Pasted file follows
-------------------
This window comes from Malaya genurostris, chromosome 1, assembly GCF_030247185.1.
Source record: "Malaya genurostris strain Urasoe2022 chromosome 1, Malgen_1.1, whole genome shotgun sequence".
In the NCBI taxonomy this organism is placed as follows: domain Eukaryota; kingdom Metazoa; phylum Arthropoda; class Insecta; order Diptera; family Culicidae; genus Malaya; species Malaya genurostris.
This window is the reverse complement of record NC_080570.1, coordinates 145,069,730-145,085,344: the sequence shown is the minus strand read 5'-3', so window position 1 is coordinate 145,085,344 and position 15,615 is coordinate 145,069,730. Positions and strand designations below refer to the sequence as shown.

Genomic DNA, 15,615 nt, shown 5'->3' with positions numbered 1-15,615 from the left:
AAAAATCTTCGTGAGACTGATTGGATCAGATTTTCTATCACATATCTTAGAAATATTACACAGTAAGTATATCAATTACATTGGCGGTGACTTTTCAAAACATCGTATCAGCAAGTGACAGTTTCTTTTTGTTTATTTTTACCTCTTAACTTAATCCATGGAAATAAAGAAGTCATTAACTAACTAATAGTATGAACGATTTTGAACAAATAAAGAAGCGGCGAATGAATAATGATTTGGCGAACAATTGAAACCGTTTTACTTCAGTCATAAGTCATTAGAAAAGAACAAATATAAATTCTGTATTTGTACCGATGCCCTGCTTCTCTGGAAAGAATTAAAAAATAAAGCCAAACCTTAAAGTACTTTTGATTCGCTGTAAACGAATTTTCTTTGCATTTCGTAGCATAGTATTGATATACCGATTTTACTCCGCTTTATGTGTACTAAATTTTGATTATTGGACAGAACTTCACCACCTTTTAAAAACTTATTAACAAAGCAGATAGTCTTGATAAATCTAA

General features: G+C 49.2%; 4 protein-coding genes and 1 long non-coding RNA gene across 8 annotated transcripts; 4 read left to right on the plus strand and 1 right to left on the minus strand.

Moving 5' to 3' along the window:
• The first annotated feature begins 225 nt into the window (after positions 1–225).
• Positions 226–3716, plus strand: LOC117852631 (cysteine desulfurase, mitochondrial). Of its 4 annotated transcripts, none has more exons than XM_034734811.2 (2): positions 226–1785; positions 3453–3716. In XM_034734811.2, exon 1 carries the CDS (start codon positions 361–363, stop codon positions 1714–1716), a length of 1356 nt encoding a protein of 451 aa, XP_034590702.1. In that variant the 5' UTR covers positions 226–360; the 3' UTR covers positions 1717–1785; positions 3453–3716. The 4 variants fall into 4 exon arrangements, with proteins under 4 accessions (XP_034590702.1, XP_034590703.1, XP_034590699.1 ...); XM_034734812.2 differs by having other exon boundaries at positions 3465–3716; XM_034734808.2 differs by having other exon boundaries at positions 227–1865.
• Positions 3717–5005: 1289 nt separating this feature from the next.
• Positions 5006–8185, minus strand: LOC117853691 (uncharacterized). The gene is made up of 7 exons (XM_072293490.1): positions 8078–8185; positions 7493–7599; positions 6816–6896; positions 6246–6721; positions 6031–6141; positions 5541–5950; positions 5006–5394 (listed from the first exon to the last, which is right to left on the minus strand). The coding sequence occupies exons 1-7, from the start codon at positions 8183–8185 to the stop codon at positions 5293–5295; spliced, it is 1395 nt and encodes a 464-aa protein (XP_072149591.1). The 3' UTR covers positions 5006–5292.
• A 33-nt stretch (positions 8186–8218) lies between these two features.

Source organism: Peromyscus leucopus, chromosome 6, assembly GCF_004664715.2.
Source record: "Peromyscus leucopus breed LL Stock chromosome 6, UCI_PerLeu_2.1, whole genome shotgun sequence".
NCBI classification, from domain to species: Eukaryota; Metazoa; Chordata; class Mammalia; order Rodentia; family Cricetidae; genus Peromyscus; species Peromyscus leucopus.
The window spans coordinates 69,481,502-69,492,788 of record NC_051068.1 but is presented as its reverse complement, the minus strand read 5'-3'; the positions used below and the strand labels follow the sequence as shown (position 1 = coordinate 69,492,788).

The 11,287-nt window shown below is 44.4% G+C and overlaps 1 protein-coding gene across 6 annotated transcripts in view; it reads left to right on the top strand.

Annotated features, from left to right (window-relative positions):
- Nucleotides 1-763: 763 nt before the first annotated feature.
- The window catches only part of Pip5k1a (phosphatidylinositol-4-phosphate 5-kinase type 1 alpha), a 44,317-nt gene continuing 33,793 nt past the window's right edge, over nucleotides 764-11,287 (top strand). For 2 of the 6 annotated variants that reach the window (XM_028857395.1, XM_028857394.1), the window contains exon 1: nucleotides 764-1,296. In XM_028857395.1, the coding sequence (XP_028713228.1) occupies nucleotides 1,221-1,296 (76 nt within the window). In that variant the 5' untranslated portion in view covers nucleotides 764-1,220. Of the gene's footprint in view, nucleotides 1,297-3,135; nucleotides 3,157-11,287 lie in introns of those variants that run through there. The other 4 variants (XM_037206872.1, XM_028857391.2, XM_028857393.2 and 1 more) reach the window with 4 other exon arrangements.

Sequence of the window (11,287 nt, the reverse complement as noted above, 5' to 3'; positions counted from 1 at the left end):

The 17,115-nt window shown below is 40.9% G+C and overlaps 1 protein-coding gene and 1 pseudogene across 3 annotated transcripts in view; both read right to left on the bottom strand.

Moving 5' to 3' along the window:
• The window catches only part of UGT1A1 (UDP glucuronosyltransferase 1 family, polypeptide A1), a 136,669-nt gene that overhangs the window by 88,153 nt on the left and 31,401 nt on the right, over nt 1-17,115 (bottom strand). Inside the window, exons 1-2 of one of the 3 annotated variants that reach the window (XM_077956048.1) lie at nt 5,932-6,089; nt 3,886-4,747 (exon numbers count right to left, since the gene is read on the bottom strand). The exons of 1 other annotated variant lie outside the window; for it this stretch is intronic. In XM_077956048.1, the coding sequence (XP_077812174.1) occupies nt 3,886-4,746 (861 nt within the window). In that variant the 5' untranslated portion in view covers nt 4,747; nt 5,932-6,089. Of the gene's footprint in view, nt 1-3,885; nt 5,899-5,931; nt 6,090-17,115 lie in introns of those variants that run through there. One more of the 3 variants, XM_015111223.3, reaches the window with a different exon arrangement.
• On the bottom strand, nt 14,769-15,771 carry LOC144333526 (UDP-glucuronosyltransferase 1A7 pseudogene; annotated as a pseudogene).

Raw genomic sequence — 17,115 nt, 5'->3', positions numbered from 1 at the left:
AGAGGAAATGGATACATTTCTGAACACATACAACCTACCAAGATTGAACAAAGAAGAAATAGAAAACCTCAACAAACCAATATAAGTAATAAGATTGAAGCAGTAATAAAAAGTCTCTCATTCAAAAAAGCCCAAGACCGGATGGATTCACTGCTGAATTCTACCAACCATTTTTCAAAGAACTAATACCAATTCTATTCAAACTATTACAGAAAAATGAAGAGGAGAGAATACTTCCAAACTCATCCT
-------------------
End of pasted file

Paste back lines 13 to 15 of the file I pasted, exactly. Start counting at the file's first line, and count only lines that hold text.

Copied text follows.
• A 33-nt stretch (positions 8186–8218) lies between these two features.

Source organism: Peromyscus leucopus, chromosome 6, assembly GCF_004664715.2.
Source record: "Peromyscus leucopus breed LL Stock chromosome 6, UCI_PerLeu_2.1, whole genome shotgun sequence".